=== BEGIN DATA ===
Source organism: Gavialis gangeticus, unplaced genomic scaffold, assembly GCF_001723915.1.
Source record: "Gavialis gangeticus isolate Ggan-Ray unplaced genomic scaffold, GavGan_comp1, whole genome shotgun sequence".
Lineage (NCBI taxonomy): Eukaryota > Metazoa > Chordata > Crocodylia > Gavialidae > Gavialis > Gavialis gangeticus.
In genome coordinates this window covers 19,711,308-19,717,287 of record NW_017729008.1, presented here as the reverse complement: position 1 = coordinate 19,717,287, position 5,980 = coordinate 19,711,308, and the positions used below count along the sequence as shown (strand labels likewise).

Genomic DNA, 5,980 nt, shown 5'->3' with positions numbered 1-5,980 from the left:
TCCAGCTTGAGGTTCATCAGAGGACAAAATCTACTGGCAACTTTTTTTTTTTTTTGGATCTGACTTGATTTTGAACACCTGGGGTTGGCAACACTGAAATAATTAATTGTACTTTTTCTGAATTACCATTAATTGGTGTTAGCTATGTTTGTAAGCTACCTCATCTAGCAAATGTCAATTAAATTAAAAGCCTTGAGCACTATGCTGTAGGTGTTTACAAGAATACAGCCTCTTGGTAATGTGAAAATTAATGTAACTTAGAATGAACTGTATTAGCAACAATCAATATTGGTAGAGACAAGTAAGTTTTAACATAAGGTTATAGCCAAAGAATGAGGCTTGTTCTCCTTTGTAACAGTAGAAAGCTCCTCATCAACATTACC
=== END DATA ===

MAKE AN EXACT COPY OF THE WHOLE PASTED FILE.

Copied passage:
Source organism: Gavialis gangeticus, unplaced genomic scaffold, assembly GCF_001723915.1.
Source record: "Gavialis gangeticus isolate Ggan-Ray unplaced genomic scaffold, GavGan_comp1, whole genome shotgun sequence".
Lineage (NCBI taxonomy): Eukaryota > Metazoa > Chordata > Crocodylia > Gavialidae > Gavialis > Gavialis gangeticus.
In genome coordinates this window covers 19,711,308-19,717,287 of record NW_017729008.1, presented here as the reverse complement: position 1 = coordinate 19,717,287, position 5,980 = coordinate 19,711,308, and the positions used below count along the sequence as shown (strand labels likewise).

Genomic DNA, 5,980 nt, shown 5'->3' with positions numbered 1-5,980 from the left:
TCCAGCTTGAGGTTCATCAGAGGACAAAATCTACTGGCAACTTTTTTTTTTTTTTGGATCTGACTTGATTTTGAACACCTGGGGTTGGCAACACTGAAATAATTAATTGTACTTTTTCTGAATTACCATTAATTGGTGTTAGCTATGTTTGTAAGCTACCTCATCTAGCAAATGTCAATTAAATTAAAAGCCTTGAGCACTATGCTGTAGGTGTTTACAAGAATACAGCCTCTTGGTAATGTGAAAATTAATGTAACTTAGAATGAACTGTATTAGCAACAATCAATATTGGTAGAGACAAGTAAGTTTTAACATAAGGTTATAGCCAAAGAATGAGGCTTGTTCTCCTTTGTAACAGTAGAAAGCTCCTCATCAACATTACC